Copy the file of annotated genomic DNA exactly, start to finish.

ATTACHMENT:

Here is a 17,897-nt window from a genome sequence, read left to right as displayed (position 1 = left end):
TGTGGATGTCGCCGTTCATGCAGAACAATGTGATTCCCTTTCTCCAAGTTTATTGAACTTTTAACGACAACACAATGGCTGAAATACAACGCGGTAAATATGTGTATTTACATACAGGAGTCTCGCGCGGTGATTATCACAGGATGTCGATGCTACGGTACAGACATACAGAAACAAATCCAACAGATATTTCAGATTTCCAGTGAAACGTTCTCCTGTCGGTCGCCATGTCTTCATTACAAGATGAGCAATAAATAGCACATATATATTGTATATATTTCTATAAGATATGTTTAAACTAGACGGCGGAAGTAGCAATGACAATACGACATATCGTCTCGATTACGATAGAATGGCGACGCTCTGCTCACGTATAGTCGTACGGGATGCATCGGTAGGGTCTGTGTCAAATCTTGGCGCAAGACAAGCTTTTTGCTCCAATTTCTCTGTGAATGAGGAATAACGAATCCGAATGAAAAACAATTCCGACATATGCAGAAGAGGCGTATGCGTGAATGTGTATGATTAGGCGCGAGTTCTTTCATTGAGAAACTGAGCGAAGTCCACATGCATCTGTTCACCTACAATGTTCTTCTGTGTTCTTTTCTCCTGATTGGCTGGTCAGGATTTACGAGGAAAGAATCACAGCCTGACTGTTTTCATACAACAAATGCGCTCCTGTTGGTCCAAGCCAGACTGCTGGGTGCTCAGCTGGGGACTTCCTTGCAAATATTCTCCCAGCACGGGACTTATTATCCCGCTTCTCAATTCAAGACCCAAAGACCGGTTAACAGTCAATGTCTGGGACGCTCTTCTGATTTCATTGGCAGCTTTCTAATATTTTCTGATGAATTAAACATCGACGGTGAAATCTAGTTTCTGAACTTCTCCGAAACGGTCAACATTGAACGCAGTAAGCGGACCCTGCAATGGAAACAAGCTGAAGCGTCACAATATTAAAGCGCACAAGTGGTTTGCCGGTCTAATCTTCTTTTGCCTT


Here is a 17,897-nt window from a genome sequence, read left to right as displayed (position 1 = left end):
TGTGGATGTCGCCGTTCATGCAGAACAATGTGATTCCCTTTCTCCAAGTTTATTGAACTTTTAACGACAACACAATGGCTGAAATACAACGCGGTAAATATGTGTATTTACATACAGGAGTCTCGCGCGGTGATTATCACAGGATGTCGATGCTACGGTACAGACATACAGAAACAAATCCAACAGATATTTCAGATTTCCAGTGAAACGTTCTCCTGTCGGTCGCCATGTCTTCATTACAAGATGAGCAATAAATAGCACATATATATTGTATATATTTCTATAAGATATGTTTAAACTAGACGGCGGAAGTAGCAATGACAATACGACATATCGTCTCGATTACGATAGAATGGCGACGCTCTGCTCACGTATAGTCGTACGGGATGCATCGGTAGGGTCTGTGTCAAATCTTGGCGCAAGACAAGCTTTTTGCTCCAATTTCTCTGTGAATGAGGAATAACGAATCCGAATGAAAAACAATTCCGACATATGCAGAAGAGGCGTATGCGTGAATGTGTATGATTAGGCGCGAGTTCTTTCATTGAGAAACTGAGCGAAGTCCACATGCATCTGTTCACCTACAATGTTCTTCTGTGTTCTTTTCTCCTGATTGGCTGGTCAGGATTTACGAGGAAAGAATCACAGCCTGACTGTTTTCATACAACAAATGCGCTCCTGTTGGTCCAAGCCAGACTGCTGGGTGCTCAGCTGGGGACTTCCTTGCAAATATTCTCCCAGCACGGGACTTATTATCCCGCTTCTCAATTCAAGACCCAAAGACCGGTTAACAGTCAATGTCTGGGACGCTCTTCTGATTTCATTGGCAGCTTTCTAATATTTTCTGATGAATTAAACATCGACGGTGAAATCTAGTTTCTGAACTTCTCCGAAACGGTCAACATTGAACGCAGTAAGCGGACCCTGCAATGGAAACAAGCTGAAGCGTCACAATATTAAAGCGCACAAGTGGTTTGCCGGTCTAATCTTCTTTTGCCTT